Desire: Mind the Gap

Posted December 21, 2014
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Desire: Mind the Gap

Mark Epstein's book Open to Desire gives us permission to explore desire without shame. He gives us carte blanche to use desire to propel ourselves into a state of dissolution, where we are unburdened by craving or avoiding. This is a place completely free and expansive, where we have a profound experience with the totality (both pleasure and pain) of our consciousness. He implies that desire isn't ultimately about merging with its object because we can't possibly merge completely with something that isn't solid or stable. Once examined closely the object dissolves into its constituent parts. Is a book really a book or is it paper, binding, cover, ideas and words? Is the paper in the book really paper or is it water, pulp and a manufacturing process? Which singular ingredient makes it paper? The book is there as is the paper, but its definition is a construction. We construct notions of ourselves and others in a similar fashion.

When desire arises in the imagination, it may feel like something we either need to satisfy (grasp) or push away. We often attempt to circumvent desire because we perceive it as too painful to bare. After all, who wants to be comfortable with longing for something we can never have? We could be sitting looking at clouds in the sky and perceive the shape of a dragon or a cat with sun glasses. We get caught up in that imagined object for a bit, marveling at it and giving it meaning. If we look away for a moment and return to capture it again, it is gone. If we try to stare too hard at it to ensure we grasp it, we may see something else. We can't really form that exact image again, no matter how hard we try. Often times, another image will appear in that search for the original image and it too disappears. Objects (images, sensations, emotions) of desire appear and disappear in the landscape of consciousness over and over again. It is endless.

In the case where craving takes the place of desire, we latch on to the object. We allow something outside of ourselves to have complete power over us. We've managed to dig our claws into the object that our brief moment of desire initiated. But what are we digging our claws into? The object may be an image or image / feeling of someone we wish to be intimate with in some way. In this case the appearances in the imagination are much stronger than the cloud example above. This embodiment is vivid and evokes within us very strong sensations of craving. We get fixated and feel compelled to possess it. A story may run in our mind with various scenes and scenarios involving the human object of our craving. It is something that if we allow it, becomes quite elaborate and enthralling. Craving throws us into the cycle of stress and trauma. We search for something, are triggered by an appearance, we grab it, we get temporary satisfaction, the feeling disappears and we are triggered by the next thing all over again. We find ourselves deeply invested in turning this imagined human form into something that we are indeed capable of possessing. We aren't imagining the person, they exist, but like the book example they aren't what we've mentally constructed.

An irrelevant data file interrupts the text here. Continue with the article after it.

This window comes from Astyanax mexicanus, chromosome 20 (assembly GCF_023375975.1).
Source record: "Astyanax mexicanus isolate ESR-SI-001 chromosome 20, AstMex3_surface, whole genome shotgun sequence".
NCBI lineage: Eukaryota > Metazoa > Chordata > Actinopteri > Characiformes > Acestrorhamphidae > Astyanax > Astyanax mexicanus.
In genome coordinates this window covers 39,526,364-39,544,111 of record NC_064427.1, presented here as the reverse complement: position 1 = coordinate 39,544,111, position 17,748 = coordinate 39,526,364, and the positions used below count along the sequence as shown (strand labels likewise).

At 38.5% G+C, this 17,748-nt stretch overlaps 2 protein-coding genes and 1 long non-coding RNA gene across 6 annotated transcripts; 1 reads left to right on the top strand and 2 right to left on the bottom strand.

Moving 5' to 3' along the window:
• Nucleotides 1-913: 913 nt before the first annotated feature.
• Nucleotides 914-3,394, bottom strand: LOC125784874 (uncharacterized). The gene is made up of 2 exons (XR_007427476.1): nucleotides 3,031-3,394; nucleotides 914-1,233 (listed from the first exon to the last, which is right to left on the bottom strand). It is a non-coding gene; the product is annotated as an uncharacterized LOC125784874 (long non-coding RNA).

If we push desire away, we perhaps avoid the strong wave of craving, but may deny ourselves a chance to fully experience desire. In avoidance, we cut off desire or make it into something shameful or bad. Epstein points out how Freud saw this happening in his clients in the form of pathological guilt and shame. Desire in this case, becomes something that we blame ourselves or others for creating somehow. We end up feeling guilty and looping around stress and trauma again. It isn't necessary and often not helpful to feel ashamed that the image or sensation appeared, nor are we responsible for it. All sorts of factors are to "blame" for these imaginings. We have the whole biopsychosocial model to contend with when it comes to the appearance of desire. The biopsychosocial model is a confluence of our primitive and modern brain system, our upbringing, culture, genetics, coping, social skills and more, all of which play into mental formations or appearances. In between the extreme of craving and avoiding is where desire dwells. It is the gap or moment between extremes. It is the subtle longing that if we tune into is always present. Desire isn't an object, nor does it create one. Desire is a space where we get a glimpse of the ineffable "other". Epstein believes when we are with desire we are getting in touch with ourselves, because we too are ineffable.